County pauses lifting more restrictions as coronavirus cases increase

As number of COVID-19 cases increases, county holding off on lifting more restrictions

Could return to more ‘restrictive environment,’ Elrich says

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Amid a recent increase in COVID-19 cases, Montgomery County is holding off on lifting more restrictions and may have to return to a “more restrictive environment,” County Executive Marc Elrich says.

The county has added more than 100 cases of COVID-19 five times in the past eight days — including a spike of 159 more cases recorded on Friday morning, the largest one-day increase since the end of July.

There were eight days with daily case increases of more than 100 in September and five days in August.

Elrich said during a media briefing on Thursday that cases are increasing across the country and in other countries, as well, which could indicate a second surge of cases. “It certainly appears to be coming,” he said.

Dr. James Bridgers, the county’s deputy health officer, told Bethesda Beat that the county’s case increases are part of a national trend.

The county is hovering around 10 cases per 100,000 in the last week or so, Bridgers said, which indicates the county is on the higher end of a moderate transmission range.

“[The increase] indicates we’re moving towards a high transmission category,” Bridgers said.
Although the county’s cases have increased, its test positivity rate has stayed relatively low at 3.2%. But it’s still seen a slight increase. Last week, it was 2.9%

The last time the county had 10 cases per 100,000 was in early August.

“Our test positivity rate — I guess that’s the encouraging part of this, but 100 cases a day continues to mean that people are going out and getting infected by other people who most likely don’t know they’re carrying [it,]” Elrich said. “So we need to get everybody we can possibly get tested.”

Dr. Earl Stoddard, executive director of the county’s Office of Emergency Management and Homeland Security, said at the briefing that an increase in hospitalizations is likely.

“We know that hospitalization always lags with increases in cases, meaning you’ll see an increase in cases today and you may not see the increase in cases for hospitalizations for two weeks,” he said. “But simultaneous to that recognition is that if you do a change today, you won’t see that change in hospitalization rate decreasing for weeks, too.”

The county doesn’t want to wait on seeing hospitalizations increase before acting, he said.

The three-day rolling average for hospitalizations in the county was 86 on Thursday — a level that hasn’t been that high since Aug. 12, according to Stoddard.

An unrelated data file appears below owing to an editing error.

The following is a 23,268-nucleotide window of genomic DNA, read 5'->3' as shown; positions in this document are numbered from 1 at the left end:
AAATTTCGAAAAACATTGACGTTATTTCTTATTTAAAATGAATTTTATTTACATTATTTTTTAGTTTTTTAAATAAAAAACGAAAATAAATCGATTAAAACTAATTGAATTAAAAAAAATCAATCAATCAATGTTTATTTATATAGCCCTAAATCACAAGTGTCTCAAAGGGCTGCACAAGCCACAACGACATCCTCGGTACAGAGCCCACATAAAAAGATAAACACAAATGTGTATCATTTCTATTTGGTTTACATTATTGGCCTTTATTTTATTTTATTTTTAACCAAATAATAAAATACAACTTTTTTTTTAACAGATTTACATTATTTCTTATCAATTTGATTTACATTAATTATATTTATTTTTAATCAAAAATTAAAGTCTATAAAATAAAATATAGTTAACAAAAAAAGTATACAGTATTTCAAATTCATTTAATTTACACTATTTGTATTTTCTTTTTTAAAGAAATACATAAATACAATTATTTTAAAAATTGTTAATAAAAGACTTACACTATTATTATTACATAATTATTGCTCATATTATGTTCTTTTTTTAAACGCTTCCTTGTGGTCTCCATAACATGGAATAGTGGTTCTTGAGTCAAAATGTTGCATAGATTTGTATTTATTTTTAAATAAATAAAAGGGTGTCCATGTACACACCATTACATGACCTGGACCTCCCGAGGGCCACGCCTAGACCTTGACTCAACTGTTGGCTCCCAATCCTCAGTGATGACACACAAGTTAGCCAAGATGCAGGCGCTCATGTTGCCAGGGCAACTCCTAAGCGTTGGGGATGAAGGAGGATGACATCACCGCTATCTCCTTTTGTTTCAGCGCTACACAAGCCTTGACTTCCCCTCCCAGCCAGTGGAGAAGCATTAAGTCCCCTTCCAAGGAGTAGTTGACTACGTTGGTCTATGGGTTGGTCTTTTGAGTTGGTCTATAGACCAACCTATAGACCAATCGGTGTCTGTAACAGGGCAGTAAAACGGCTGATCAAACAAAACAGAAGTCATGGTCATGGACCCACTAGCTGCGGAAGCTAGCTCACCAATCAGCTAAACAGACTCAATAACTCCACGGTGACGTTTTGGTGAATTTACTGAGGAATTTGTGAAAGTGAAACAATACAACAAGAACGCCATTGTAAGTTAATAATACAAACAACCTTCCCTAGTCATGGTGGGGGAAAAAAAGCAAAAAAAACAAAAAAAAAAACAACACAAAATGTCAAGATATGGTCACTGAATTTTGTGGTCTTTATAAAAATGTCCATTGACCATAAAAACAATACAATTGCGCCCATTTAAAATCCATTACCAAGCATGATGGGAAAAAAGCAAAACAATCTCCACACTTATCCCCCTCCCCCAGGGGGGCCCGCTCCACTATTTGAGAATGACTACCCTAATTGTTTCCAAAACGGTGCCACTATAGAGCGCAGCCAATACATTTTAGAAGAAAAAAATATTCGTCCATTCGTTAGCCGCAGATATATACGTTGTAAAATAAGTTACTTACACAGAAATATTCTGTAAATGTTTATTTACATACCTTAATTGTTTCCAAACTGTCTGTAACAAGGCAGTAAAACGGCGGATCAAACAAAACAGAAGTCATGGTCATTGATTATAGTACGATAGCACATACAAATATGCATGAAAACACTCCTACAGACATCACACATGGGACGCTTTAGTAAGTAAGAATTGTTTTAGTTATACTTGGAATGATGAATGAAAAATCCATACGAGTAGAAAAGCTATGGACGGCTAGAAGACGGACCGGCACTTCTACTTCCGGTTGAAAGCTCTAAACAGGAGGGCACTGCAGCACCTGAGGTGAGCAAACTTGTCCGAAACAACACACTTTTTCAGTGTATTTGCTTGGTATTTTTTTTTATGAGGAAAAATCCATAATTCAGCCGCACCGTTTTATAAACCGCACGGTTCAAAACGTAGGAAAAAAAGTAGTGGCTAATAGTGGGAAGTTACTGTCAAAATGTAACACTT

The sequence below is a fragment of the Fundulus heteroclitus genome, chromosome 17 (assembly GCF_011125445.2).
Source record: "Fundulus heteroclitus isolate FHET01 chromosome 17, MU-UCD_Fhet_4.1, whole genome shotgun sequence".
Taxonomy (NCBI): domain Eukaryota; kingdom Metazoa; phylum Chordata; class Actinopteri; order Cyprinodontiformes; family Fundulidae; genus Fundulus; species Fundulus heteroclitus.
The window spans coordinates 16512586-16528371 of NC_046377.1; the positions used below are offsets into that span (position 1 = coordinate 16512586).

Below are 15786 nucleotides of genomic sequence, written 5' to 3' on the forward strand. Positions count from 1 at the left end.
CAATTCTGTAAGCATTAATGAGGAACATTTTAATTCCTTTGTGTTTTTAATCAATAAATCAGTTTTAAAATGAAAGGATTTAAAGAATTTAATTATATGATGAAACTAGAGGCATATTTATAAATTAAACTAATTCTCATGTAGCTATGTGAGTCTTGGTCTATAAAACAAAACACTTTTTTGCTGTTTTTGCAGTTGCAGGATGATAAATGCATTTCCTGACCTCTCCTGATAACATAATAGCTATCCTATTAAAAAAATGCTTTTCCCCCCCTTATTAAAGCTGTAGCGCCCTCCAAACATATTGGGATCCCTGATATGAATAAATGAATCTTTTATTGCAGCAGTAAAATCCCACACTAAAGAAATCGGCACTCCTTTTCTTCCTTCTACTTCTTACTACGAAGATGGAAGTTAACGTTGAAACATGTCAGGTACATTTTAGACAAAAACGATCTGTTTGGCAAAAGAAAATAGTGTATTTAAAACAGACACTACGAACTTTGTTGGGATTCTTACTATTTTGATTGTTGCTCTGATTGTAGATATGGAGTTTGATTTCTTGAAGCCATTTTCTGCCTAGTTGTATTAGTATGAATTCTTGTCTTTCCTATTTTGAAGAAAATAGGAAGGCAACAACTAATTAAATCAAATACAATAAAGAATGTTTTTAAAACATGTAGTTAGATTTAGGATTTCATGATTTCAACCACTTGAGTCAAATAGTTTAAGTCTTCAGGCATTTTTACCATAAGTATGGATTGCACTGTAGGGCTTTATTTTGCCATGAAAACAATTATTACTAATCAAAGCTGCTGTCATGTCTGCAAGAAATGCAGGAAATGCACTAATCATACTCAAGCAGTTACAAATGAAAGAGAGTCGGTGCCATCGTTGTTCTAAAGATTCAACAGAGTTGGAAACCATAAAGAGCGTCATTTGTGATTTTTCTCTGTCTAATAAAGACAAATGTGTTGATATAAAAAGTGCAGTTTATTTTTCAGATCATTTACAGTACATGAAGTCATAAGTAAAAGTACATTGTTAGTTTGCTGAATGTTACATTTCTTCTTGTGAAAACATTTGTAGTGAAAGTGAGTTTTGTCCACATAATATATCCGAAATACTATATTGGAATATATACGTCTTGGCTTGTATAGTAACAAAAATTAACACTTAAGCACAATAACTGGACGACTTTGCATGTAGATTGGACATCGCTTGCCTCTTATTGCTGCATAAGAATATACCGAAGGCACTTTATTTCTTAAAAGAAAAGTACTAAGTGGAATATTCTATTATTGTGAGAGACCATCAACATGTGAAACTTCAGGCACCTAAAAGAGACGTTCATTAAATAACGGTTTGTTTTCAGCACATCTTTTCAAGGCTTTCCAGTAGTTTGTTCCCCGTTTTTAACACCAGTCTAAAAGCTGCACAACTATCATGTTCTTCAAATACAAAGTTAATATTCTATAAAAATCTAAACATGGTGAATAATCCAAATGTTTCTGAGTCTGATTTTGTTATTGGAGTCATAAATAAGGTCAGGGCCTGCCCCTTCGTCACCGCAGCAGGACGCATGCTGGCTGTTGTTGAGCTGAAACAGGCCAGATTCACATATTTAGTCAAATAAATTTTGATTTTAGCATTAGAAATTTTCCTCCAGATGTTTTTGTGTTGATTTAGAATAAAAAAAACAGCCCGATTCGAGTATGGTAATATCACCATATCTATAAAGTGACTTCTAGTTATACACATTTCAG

Stoddard said the county isn’t at a “point of alarming” yet.

Officials had been considering allowing additional activities, such as escape rooms and live performances, but will not be moving forward until it finishes investigating the increase in cases.

“We’re not necessarily saying we’re not going to do those things, to be clear,” Stoddard said. “But we’re pausing them for now while we investigate exactly the cause for this uptick and see exactly categorically where we are seeing an increase in cases.”

If the county has a sustained case increase rate over the next two weeks, officials expect to have a “more serious conversation” about where the county is, Stoddard said.

If the county does take a step back and put restrictions back into place, Elrich and Stoddard said, it would target indoor activities where a face covering is removed for part of the activity, such as dining.

“I guess what you try to do is unwind from how we added things in the first place,” Elrich said. “The truth is that every single thing you do adds cases. Anything you do that adds contact points — opportunities for people to come into contact with each other — increases the risk of transmission. You can’t avoid that.”

Stoddard said stepping back might not mean complete or partial closures of businesses or activities, but additional restrictions, such as on capacity limits.

Elrich said potential restrictions that would be put back in place could be a reduction of outdoor dining from 50% to 25% capacity, or reducing the number of people allowed at a gathering.

“We’re not talking about going back to lockdown. But we are talking about going back to a more restrictive environment,” Elrich said. “Our cases now are higher than they were when the governor decided to go to stage 2 or stage 3. That’s important to note because we’ve had these numbers before.

“When we had these numbers before, the governor and his medical staff and everybody said, ‘Do not open.’ So we’re back at a point when people would not have made a decision to open four and five months ago. … So here we are, at a place that wouldn’t have gotten us to open in the first place, and we’re open. Where do you need to go to be safe again?”

With the increase of 159 cases, the county’s total rose to 24,174 — an increase of 0.66%.

No new deaths were recorded in the county on Friday, according to the Maryland Department of Health.

There have been an additional 40 “probable” deaths, meaning COVID-19 is listed on a death certificate, but it was not verified by a test.

Statewide on Friday, the number of cases increased to 134,329, which was a 0.58% increase from Thursday.

There had been 3,887 confirmed deaths statewide as of Friday morning.

Briana Adhikusuma can be reached at briana.adhikusuma@bethesdamagazine.com.

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